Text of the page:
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9 Indie Tearjerkers Now Streaming on Netflix

9 Indie Tearjerkers Now Streaming on Netflix

READ MORE: ‘Me and Earl and the Dying Girl’ Reviews: A Weepie for the Film Fanatic

As the enduring popularity of “Love Story” and “Terms of Endearment” proves, audiences simply love a good cry now and then. This weekend, Alfonso Gómez-Rejón’s Sundance-winning “Me and Earl and the Dying Girl” proudly carries the waterworks torch through select theaters. If you’re unable to make it to the movies this weekend, or if you simply just don’t want to bawl your eyes out in the middle of a crowded theater, Netflix has plenty of indies on deck to service your emotions.

Here are 9 indie tearjerkers to check out on Netflix. Start streaming:

“The Cider House Rules” (Lasse Hallström, 1999)

A protégé to a physician who runs an orphanage sets off to see the world, but reality soon intrudes on his youthful idealism and moral certitude. The Oscar-winning drama stars Toby Maguire, Charlize Theron, Paul Rudd, Jane Alexander and Michael Caine.

“Fruitvale Station” (Ryan Coogler, 2013)

This dramatic knockout recounts the final hours of Oscar Grant III, who was shot by a San Francisco transit police officer on New Year’s Day 2009. Between Michael B. Jordan’s gripping lead performance and director Ryan Coogler’s powerful incorporation of real-life footage, it’s a drama you won’t soon forget.

“I Will Follow” (Ava DuVernay, 2010)

Before Ava DuVernay directed the Sundance smash “Middle of Nowhere” and the Best Picture nominee “Selma,” she demonstrated her sensitive understanding of human drama in this quiet debut about grief, love and moving on. Salli Richardson-Whitfield stars as Maye, a successful artist who copes with the recent loss of her aunt by finding comfort in the kindness of other mourners.

“Lullaby” (Andrew Levitas, 2014)

This ensemble drama follows a young man who must reconnect with his family after learning his long-ill father has elected to take himself off of life support in two days’ time. Garrett Hedlund, Amy Adams, Terrence Howard, Richard Jenkins and Jennifer Hudson star.

“Nebraska” (Alexander Payne, 2013)

After a cantankerous alcoholic (Oscar nominee Bruce Dern) thinks he’s won a sweepstakes prize, his son (Will Forte) reluctantly takes a road trip with him to claim the fortune. The film is a sharp black comedy with droll laughs to spare, but the emotions cut deep once father and son unite, with Dern exposing the vulnerability beneath his cranky character in ways both heartbreaking and hilarious.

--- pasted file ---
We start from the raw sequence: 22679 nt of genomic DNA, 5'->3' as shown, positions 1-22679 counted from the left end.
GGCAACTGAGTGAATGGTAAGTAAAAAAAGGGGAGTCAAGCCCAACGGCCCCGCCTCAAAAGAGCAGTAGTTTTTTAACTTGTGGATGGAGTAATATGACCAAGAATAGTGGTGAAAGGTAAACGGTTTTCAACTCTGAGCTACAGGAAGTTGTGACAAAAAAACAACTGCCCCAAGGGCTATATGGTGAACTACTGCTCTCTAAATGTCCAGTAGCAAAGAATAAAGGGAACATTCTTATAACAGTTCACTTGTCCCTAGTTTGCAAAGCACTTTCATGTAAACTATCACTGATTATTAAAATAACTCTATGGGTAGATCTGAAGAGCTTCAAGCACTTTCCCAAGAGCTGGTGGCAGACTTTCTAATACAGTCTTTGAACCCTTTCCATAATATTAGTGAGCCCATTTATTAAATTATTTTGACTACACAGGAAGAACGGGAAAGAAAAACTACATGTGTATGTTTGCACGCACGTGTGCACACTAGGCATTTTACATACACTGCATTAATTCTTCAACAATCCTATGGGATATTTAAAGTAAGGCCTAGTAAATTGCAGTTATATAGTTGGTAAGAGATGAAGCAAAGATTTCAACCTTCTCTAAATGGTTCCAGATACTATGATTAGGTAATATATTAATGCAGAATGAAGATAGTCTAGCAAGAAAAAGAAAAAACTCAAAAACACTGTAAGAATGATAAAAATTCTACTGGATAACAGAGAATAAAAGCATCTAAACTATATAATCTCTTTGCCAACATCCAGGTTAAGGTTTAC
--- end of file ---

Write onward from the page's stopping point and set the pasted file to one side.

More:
“Rabbit Hole” (John Cameron Mitchell, 2010)

A criminally under-seen gem, this drama from John Cameron Mitchell (“Hedwig and the Angry Inch”) stars a never-better Nicole Kidman and Aaron Eckhart as a couple grappling with their lives eight months after the death of their four-year-old son. It’s a shattering drama where heavy tears give way to a satisfying emotional release.

“Short Term 12” (Destin Daniel Cretton, 2013)

Brie Larson is a tour-de-force in this visceral drama about a young supervisor at a foster care facility who must confront the memories of her own past while dealing with an unruly new teenager. With a talented cast of young actors in key supporting roles, this film literally takes a piece out of you.

“Tsotsi” (Gavin Hood, 2005)

This Oscar-winning foreign film follows a young South African thug who shoots a woman and drives off in her car, only to discover a crying infant in the back seat. As the situation becomes more dire and the bond between them grows, the drama becomes a roller coaster of emotions with a huge teary-eyed ending. 

“You’re Not You” (George C. Wolfe, 2014)

In yet another inspired performance, Hilary Swank plays an accomplished pianist diagnosed with ALS who butts heads with the young woman assigned to be her caregiver. Swank and Emmy Rossum have a chemistry that’s impossible to ignore, and the inevitable finale provides plenty of waterworks.

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